Tuesday, March 23, 2010
The Refreshment of Spring: Birch Juice
Spring has sprung and it is time for birch juice! Birch sap flows in the early spring when the nights are cold but the days are warm, usually March and April in Ukraine. Birch juice tastes mostly like water with barely perceptible sweet, woody notes. As a food source, it is rich in vitamin C, sodium, potassium, manganese and calcium. As both Ukrainian foresters and grannies will attest, birch juice has medicinal properties and is a salubrious beverage. It is touted as an antioxidant that particularly supports the liver and kidneys. Unlike North American maple sap, in Ukraine, birch sap is typically drunk in its unadulterated form, rather than boiled into a thick, sweet syrup. (I have never seen birch syrup in Ukraine but, apparently, it is made. However, it is rather resource and time intensive. According to University of New Hampshire Cooperative Extension, the ratio of raw birch sap to syrup is 100 to 1. By comparison, 40 liters of raw maple sap are required for 1 liter of maple syrup. Despite this, birch syrup is allegedly an emerging cottage industry in Alaska.)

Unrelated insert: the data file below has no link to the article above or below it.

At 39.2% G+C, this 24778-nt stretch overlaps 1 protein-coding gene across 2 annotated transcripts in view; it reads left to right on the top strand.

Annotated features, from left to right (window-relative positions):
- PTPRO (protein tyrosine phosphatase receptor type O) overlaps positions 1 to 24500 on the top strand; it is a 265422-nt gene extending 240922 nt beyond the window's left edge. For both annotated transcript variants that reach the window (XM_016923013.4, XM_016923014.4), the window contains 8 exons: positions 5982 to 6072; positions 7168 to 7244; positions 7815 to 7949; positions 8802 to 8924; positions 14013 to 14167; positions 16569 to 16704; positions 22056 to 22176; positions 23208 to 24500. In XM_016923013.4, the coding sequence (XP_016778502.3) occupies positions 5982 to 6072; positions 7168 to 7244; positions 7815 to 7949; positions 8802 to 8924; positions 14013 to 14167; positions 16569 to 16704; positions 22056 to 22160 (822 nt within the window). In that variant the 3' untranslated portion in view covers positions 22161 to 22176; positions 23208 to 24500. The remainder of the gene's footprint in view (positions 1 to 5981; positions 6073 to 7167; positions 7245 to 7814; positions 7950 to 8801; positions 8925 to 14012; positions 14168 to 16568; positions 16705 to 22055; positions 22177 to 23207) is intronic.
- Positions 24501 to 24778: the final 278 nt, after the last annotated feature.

Many rural Ukrainian households collect and preserve birch juice for personal consumption. However, in Ukraine, the State Forestry Enterprises tend to be the largest collectors and have developed commercial operations. Several species of birch (Betula) may be tapped for juice. This involves driving a hole into the truck of the tree. As the temperature rises, the clear liquid sap flows from the hole and into waiting buckets. After collection, the juice is usually strained and enjoyed. However, birch sap is highly perishable and must be pasteurized and preserved almost immediately. Some folks prefer a little sugar or honey in their birch juice while others like it pure. I have also heard of birch wine and birch-vodka cocktails, although I have not yet had the pleasure!
If you have stories or photos related to tapping birch, preserving sap, the therapeutic wonders of birch juice or serving suggestions, please share. We would love to hear from you!
For information about tapping birch trees and making syrup, in English, see the University of New Hampshire Cooperative Extension’s site.